Evolutions rejects VA offer — again — as Tulare hospital board fills vacancy
Evolutions Fitness and Wellness Center will remain a Tulare gym and community hub after the hospital board — which owns the building — rejected a proposal to transform part of the gym into a veteran’s clinic.
It's the second denial this fall.
The decision followed a heated public meeting in which dozens of Tulareans pleaded with hospital board members to reject a consultant’s plan to retrofit the building into a Department of Veterans Affairs clinic.
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"The gym is not just a gym; Evolutions is a health facility that joins with the community, with the hospital, with all of the other health needs that we have here," said Sally Boucher, a Tulare resident who uses the gym for physical therapy. "I want everything good for the vets ... but [the VA] shouldn't have to remove the gym to make it happen."
Under the proposal, part of the building on Prosperity Avenue would have remained a gym though its footprint inside would have shrunk. It’s unclear to what degree since the hospital board opted not to move forward with Catalyst Capital to draw up plans to submit to the VA.
Board President Kevin Northcraft called the VA’s fixation on the Tulare gym “foolish,” adding that he believed a veteran's clinic would benefit the community but that the Evolutions location was inappropriate. A Catalyst representative told the board that the VA was only interested in existing property within Tulare and Visalia, and that other property owners were not interested in leasing their buildings to the federal government for the clinic.
Trustee Xavier Avila argued that there was no harm in allowing the consultant to draw up a floor plan to get a better idea of how the VA and Evolutions may coexist within the building. He added that Evolutions has been a financial drain on the district since it was forced to close — along with most other gyms — during the coronavirus pandemic.
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Evolutions managers countered and said that since reopening they have paid their rent and have contributed millions of dollars to the district in the 15 years that the gym has operated at the building. Former board members neglected to invest the rent money into necessary repairs and building improvements, however, leaving the district with a massive, looming maintenance bill to repair the gym’s pool, HVAC, and other amenities.
While the district is in sound financial standing — and recently received a clean bill of health from auditors — Avila said the district had a fiduciary obligation to pursue the VA proposal which could have brought up to $375,000 to the district, according to Catalyst.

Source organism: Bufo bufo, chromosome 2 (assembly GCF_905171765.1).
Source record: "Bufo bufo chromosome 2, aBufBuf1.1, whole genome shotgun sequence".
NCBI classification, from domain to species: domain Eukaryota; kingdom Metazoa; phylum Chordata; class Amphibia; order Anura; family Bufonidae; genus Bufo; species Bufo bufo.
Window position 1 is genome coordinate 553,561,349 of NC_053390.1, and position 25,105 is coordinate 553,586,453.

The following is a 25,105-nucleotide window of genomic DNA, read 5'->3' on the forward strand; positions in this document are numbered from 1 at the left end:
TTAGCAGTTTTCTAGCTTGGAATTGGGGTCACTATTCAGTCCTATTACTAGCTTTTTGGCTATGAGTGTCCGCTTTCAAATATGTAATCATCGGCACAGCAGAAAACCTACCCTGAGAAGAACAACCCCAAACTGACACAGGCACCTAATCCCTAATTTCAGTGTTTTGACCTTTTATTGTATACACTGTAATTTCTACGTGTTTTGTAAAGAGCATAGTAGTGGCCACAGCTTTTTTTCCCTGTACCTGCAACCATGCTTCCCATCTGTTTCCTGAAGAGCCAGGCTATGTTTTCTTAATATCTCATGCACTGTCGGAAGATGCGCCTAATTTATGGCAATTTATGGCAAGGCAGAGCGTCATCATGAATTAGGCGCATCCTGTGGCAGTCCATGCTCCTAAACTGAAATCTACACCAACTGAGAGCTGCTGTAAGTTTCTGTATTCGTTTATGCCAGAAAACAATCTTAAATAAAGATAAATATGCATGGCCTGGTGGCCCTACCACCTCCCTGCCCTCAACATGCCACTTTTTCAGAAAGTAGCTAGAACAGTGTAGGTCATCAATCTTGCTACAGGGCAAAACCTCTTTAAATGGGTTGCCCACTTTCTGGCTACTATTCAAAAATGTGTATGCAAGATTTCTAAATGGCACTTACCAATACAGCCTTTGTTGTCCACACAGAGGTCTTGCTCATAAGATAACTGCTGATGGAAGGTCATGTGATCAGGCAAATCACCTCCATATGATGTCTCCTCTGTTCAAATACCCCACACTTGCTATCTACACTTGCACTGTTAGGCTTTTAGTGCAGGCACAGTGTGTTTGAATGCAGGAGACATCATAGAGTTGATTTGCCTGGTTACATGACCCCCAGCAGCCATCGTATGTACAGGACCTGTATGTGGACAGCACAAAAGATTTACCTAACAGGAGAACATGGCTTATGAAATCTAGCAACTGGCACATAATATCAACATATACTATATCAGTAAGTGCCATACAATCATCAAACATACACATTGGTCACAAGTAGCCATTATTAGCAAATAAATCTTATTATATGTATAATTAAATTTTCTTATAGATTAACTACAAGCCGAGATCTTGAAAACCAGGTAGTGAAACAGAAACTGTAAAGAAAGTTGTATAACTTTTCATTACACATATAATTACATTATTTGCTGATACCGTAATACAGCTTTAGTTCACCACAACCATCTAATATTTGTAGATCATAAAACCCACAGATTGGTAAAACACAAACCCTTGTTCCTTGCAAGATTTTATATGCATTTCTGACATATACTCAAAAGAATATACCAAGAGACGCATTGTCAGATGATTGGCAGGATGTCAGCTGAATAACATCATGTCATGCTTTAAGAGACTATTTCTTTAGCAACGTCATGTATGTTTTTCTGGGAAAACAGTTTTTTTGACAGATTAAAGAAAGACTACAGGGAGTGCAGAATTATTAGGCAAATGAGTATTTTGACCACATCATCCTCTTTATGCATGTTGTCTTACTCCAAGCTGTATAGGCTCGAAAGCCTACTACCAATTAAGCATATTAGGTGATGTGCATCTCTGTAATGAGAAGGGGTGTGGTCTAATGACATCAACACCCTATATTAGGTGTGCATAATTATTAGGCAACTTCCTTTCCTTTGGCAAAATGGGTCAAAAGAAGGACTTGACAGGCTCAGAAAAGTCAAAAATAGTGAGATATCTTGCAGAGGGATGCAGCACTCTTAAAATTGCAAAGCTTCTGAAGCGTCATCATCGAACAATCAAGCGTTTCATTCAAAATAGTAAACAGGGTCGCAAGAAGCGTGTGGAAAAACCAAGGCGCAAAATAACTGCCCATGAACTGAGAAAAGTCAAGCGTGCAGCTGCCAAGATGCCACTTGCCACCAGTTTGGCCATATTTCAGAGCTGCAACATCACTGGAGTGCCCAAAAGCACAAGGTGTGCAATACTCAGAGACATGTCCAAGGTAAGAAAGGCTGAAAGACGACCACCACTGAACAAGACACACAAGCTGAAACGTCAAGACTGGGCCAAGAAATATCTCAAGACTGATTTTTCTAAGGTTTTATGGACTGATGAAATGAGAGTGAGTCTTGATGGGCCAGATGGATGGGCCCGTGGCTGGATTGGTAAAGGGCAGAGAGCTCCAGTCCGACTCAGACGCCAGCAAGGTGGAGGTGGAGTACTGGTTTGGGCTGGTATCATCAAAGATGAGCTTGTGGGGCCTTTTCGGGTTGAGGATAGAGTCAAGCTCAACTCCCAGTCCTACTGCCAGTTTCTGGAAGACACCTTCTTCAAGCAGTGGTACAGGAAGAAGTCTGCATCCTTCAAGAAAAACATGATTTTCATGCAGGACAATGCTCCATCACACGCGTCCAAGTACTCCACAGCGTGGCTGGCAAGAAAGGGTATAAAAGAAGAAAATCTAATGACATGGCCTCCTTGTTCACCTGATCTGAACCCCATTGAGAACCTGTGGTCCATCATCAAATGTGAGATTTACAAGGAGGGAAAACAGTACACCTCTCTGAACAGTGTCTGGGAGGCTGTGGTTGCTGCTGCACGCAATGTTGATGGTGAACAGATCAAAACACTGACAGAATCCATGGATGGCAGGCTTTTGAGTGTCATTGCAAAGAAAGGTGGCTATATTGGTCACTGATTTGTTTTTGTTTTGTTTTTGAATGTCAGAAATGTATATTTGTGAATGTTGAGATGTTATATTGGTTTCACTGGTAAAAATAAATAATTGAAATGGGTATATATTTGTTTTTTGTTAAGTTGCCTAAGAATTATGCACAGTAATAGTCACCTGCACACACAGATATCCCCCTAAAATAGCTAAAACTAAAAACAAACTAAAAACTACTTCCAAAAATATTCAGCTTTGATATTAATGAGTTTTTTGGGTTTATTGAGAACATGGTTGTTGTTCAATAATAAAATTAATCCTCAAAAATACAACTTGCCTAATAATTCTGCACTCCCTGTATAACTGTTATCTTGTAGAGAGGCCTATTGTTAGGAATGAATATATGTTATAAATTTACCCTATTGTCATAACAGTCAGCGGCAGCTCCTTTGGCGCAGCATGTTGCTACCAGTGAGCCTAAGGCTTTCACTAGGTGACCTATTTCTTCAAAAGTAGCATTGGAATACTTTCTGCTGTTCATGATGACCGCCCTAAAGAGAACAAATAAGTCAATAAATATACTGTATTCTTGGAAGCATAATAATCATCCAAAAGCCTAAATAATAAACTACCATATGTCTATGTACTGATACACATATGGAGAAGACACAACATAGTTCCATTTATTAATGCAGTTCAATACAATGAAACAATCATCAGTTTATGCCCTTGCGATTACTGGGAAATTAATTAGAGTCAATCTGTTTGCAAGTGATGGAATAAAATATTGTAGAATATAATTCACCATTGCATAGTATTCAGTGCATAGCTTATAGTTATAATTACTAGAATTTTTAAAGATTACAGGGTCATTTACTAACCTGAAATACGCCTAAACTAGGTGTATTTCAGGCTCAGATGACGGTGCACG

Some Tulare residents agreed, saying that they were open to the possibility of the VA and the gym sharing space.
Ultimately, the board nixed the proposal in a 3-1 vote with Avila as the sole supporter of the veteran's clinic.
Following the lengthy public discussion surrounding the VA and Evolutions, the Tulare Local Healthcare District appointed a new member to fill its District 3 vacancy.
The board appointed Marmie Fidler, a local gravestone maker, for the job after interviewing several candidates.
The board addressed potential conflict of interest accusations head-on. Fidler's business holds an exclusive contract with the Tulare Public Cemetery District, of which Avila is a member.
Avila advocated for Fidler, assuring the public that he would not exercise undue influence over the appointee and that her decisions would be her own. Northcraft said the action was vetted and approved by the board’s attorneys.
Avila simultaneously sitting on both the hospital and cemetery board has been the subject of scrutiny in the past, with Visalia-based attorney Maggie Melo calling the dual role improper. She petitioned Avila to step down from one of the boards in a written notice earlier this year.
Fidler thanked the board for its support, adding that she was looking forward to serving the district.
The board now has a final vacancy to fill after District 1 trustee Phil Smith resigned to become the district’s chief executive, a position he formally accepted last week.
Those interested in the seat can submit a letter of interest to the district. Applicants must live in District 1 which covers the southern edge of Tulare, Tipton and Pixley.
Joshua Yeager is a reporter with the Visalia Times-Delta and a Report for America corps member. He covers Tulare County news deserts with a focus on the environment and local governments.
This article originally appeared on Visalia Times-Delta: Evolutions rejects VA offer — again — as Tulare hospital board fills vacancy